Above is the urinary organic acid test. Urinary organic acids are measures of metabolites of intestinal bacteria that are released into the bloodstream. There are several other urinary markers as well, including urinary neurotransmitter metabolites.
Relevant to acne, there is a vitamin C deficiency (vitamin C excretion = 0). Vitamin C is important for collagen formation and skin structure. Collagen/gelatin supplementation is an interesting avenue for healing acne scars. Elevated cortisol (the stress hormone) causes a breakdown of collagen into amino acids, thus leading to a loss of skin structure.
There are markers for bacterial dysbiosis. Arabinose is elevated, which is a marker for yeast overgrowth. Acne patients tend to have dysbiosis. This may be due to the traditional route of using antibiotics for acne (very short-sighted approach!), or it may have something to do with lack of essential fatty acids allowing for intestinal permeability (which wouldn’t inherently cause bacterial overgrowth AFAIK). Either way antibiotics should not be prescribed anymore for acne. If you want to go the antibacterial route, use coconut oil for caprylic acid and lauric acid, or ideally get your fatty acid profile done and get them into optimal zones, and the problem may resolve itself.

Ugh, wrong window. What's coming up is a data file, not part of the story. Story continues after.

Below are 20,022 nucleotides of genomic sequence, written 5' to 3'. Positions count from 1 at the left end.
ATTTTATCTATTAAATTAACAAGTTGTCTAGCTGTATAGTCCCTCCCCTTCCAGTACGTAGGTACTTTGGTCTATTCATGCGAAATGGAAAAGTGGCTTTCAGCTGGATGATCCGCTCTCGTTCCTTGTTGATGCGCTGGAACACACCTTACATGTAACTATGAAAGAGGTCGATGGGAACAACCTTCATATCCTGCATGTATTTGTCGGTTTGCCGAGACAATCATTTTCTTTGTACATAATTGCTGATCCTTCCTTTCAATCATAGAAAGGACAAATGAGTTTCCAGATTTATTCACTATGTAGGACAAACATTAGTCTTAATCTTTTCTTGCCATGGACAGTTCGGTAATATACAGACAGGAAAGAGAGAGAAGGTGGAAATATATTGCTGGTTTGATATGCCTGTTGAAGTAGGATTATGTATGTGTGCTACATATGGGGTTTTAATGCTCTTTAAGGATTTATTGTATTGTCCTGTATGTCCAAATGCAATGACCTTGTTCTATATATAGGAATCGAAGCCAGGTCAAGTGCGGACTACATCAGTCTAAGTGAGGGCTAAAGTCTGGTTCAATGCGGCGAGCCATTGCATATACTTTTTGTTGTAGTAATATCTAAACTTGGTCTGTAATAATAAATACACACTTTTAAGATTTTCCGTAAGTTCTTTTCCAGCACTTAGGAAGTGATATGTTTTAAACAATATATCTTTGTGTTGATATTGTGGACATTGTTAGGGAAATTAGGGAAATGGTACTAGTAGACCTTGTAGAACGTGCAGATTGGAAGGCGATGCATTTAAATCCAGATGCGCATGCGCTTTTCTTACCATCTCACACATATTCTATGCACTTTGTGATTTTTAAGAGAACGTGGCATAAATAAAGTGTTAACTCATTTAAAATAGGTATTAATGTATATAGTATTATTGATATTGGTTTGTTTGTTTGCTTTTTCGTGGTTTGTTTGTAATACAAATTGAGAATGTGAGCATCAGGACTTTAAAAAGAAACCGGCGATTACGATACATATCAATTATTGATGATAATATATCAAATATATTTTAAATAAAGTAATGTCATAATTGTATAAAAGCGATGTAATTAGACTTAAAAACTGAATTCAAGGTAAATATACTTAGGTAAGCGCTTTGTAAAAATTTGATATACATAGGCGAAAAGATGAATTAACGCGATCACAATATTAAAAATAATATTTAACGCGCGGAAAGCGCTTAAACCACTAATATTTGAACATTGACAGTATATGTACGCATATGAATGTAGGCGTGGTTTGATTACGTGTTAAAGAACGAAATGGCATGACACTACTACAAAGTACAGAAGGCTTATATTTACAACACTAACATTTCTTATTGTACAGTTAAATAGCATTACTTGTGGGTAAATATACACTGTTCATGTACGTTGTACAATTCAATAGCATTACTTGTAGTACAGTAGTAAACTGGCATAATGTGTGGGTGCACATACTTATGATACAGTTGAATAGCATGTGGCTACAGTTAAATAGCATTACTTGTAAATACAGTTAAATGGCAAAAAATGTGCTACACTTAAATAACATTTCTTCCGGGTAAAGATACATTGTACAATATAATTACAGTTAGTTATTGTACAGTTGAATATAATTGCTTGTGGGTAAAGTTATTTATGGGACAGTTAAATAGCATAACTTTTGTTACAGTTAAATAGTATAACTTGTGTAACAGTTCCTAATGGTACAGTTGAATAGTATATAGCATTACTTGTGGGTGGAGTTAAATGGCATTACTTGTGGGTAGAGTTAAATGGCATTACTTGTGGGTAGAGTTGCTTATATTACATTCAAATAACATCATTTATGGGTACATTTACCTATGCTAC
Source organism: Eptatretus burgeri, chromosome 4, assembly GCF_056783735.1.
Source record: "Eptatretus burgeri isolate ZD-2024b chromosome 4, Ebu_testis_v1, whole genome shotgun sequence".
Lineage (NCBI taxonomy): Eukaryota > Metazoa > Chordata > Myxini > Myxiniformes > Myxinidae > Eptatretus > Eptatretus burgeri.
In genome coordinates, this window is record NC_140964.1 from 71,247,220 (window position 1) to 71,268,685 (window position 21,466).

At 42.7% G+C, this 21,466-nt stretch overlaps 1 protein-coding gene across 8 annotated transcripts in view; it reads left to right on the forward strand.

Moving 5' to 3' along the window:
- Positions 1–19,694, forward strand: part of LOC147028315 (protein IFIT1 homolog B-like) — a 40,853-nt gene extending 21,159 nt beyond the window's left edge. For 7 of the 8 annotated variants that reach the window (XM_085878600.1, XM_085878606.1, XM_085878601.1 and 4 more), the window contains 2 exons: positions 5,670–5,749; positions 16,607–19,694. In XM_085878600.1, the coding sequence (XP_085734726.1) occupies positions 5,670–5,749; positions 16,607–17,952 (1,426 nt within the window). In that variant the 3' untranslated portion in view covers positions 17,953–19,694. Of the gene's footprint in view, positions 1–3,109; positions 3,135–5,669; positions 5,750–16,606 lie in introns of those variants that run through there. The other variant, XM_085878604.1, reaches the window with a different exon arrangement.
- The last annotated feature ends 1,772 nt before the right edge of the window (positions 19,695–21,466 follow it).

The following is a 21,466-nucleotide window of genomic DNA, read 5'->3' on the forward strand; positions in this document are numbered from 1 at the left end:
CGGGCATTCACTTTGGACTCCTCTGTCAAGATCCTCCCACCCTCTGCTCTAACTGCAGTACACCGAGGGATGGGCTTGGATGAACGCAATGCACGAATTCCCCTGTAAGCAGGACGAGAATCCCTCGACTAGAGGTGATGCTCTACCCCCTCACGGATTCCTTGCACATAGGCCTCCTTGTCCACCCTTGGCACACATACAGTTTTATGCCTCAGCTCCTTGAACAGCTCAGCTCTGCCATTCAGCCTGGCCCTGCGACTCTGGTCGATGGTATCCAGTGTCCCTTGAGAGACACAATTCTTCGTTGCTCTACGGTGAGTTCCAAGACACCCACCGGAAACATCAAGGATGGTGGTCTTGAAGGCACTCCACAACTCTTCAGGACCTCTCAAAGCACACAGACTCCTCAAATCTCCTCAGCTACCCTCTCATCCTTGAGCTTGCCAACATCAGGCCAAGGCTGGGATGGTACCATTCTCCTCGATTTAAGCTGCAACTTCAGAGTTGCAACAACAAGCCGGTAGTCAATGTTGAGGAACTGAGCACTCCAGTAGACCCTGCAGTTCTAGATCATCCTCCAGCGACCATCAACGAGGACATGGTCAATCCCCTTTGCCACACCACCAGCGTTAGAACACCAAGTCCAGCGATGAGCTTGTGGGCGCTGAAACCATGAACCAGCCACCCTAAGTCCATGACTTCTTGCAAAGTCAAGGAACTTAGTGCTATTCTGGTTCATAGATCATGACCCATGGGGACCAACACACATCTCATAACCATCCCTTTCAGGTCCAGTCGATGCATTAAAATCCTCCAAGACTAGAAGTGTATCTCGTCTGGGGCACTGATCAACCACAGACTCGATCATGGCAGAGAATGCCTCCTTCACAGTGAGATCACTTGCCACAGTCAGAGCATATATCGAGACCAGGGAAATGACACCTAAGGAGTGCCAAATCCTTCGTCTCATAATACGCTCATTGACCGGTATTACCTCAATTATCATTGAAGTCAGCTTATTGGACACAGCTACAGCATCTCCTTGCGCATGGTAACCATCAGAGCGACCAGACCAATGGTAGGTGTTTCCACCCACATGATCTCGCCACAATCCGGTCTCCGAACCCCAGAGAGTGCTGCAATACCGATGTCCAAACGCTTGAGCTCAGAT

I used to look forward to not having acne due to this: http://www.popsci.com/science/article/2010-04/nano-bombs-deliver-bacteria-killing-therapy-acne, but now I realize how silly that is when you could simply take coconut oil and over time reap the benefits of the systemic effects as well. A lot of these researchers are more interested in making $$ by formulating patentable compounds, so keep that in mind when going through research articles and constantly try to figure out the integrative approach.
Also, as far as neurotransmitters go, I had high levels of dopamine compared to norepinephrine. Norepinephrine is the downstream metabolite of dopamine (by the enzyme dopamine decarboxylase). Copper is needed for this conversion. I had low plasma copper levels, due to long-term zinc supplementation. Zinc in high doses is recommended by many acne sites and practitioners, but be vigilant to not overdo it in either direction. Keep a 15 mg to 1 mg Zinc to copper ratio through supplements AND diet. Ideally, TEST TEST TEST. That is the best way to know what your levels are and avoid problems downstream.